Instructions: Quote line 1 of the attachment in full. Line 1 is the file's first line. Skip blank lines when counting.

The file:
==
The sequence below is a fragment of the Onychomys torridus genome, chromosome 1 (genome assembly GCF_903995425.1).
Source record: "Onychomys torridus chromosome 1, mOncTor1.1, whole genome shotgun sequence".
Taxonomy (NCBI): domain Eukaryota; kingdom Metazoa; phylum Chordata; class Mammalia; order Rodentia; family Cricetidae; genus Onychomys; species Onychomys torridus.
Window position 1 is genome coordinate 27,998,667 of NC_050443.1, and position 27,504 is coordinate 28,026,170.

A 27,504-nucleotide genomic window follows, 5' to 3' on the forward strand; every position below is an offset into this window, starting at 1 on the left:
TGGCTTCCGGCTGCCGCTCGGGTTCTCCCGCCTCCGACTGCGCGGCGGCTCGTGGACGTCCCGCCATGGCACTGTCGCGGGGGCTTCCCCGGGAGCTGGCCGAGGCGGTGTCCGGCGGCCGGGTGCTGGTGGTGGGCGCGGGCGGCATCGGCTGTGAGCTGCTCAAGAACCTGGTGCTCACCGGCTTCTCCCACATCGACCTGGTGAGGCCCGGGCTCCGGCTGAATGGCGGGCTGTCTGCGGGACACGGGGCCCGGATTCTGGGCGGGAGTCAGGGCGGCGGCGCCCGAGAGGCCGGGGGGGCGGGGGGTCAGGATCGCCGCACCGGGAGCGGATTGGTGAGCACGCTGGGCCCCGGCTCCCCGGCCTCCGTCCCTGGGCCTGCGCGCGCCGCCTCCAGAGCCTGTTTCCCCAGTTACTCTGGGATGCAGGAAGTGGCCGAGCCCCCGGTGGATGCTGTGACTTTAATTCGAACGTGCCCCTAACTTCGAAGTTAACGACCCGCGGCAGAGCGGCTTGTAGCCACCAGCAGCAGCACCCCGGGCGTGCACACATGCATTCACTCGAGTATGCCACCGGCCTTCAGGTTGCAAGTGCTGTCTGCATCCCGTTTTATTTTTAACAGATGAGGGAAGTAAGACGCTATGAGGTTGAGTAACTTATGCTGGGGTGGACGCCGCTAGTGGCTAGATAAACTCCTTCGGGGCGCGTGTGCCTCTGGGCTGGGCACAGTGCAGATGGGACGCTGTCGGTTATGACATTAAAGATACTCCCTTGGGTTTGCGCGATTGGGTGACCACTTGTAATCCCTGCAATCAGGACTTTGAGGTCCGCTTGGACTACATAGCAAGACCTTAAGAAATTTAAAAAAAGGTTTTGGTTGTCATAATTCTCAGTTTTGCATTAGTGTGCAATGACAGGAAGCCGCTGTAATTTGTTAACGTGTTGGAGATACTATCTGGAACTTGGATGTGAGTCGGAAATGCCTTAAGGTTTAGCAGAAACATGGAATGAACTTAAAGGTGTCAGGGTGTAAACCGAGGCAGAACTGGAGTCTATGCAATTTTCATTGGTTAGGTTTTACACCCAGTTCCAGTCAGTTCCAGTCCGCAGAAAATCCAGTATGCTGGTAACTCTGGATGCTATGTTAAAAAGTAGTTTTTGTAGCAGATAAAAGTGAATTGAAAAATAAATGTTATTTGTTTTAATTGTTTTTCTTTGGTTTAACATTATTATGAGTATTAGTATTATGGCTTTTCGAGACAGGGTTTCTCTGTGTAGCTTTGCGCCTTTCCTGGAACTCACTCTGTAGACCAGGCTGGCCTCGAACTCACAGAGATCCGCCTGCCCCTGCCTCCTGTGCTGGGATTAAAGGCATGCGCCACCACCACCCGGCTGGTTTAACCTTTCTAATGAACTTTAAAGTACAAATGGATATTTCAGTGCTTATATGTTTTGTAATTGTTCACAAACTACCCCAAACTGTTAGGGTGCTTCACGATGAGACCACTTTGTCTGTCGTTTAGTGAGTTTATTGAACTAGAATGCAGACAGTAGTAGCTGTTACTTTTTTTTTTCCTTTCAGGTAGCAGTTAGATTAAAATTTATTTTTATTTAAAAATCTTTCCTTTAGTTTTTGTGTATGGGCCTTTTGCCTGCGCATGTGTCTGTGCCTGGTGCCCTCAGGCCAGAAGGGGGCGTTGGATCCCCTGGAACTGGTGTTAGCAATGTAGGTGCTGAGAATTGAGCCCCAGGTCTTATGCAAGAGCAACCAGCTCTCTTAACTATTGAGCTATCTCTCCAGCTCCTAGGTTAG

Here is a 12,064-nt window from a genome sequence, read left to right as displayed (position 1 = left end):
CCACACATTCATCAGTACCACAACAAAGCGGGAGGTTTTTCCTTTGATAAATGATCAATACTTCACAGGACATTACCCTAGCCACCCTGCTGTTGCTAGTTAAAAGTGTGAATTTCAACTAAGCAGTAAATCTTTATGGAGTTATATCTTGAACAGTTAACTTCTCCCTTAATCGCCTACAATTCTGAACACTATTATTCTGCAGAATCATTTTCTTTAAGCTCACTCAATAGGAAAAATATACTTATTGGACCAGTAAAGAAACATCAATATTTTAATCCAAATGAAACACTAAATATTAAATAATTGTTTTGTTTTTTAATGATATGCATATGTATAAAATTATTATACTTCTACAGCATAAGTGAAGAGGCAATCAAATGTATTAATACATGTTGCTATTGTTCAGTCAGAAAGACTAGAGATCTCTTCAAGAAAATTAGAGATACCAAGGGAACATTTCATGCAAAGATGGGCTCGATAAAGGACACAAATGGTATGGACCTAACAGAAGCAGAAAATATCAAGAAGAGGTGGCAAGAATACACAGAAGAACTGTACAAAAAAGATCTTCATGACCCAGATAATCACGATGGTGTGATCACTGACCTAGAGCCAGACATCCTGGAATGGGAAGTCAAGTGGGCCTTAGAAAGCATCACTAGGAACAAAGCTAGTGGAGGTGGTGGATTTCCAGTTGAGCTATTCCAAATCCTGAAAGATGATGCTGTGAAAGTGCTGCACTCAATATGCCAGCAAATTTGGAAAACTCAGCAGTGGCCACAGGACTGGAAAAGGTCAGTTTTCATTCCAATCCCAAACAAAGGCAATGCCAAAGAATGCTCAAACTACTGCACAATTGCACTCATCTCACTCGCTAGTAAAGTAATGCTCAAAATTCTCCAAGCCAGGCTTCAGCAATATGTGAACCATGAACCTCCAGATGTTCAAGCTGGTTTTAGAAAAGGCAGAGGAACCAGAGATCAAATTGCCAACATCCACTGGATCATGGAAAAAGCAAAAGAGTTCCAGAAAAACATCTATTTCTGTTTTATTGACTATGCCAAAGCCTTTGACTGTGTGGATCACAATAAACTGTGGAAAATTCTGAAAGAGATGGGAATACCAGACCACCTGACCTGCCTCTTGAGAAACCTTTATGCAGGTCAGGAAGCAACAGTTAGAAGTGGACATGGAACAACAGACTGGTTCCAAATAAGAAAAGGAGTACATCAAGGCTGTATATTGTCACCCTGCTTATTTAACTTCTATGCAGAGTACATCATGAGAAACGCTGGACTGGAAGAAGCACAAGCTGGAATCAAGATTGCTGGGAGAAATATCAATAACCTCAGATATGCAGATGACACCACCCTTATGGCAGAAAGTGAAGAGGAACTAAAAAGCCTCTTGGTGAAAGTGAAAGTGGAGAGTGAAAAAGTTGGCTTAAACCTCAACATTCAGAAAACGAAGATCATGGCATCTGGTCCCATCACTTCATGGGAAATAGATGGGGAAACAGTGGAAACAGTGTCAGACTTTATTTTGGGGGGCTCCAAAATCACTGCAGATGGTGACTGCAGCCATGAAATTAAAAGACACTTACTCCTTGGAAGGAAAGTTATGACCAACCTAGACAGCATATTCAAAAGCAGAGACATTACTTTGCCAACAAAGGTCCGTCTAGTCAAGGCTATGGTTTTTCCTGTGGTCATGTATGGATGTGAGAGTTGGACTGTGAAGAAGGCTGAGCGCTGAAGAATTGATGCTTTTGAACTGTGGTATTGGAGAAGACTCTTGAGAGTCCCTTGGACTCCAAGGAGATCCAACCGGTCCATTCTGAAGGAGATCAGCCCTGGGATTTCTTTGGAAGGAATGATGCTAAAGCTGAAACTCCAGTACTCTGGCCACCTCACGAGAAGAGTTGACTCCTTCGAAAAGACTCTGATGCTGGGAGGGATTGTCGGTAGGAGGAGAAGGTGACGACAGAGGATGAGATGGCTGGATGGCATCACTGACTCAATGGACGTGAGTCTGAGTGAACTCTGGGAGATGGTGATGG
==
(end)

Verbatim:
The sequence below is a fragment of the Onychomys torridus genome, chromosome 1 (genome assembly GCF_903995425.1).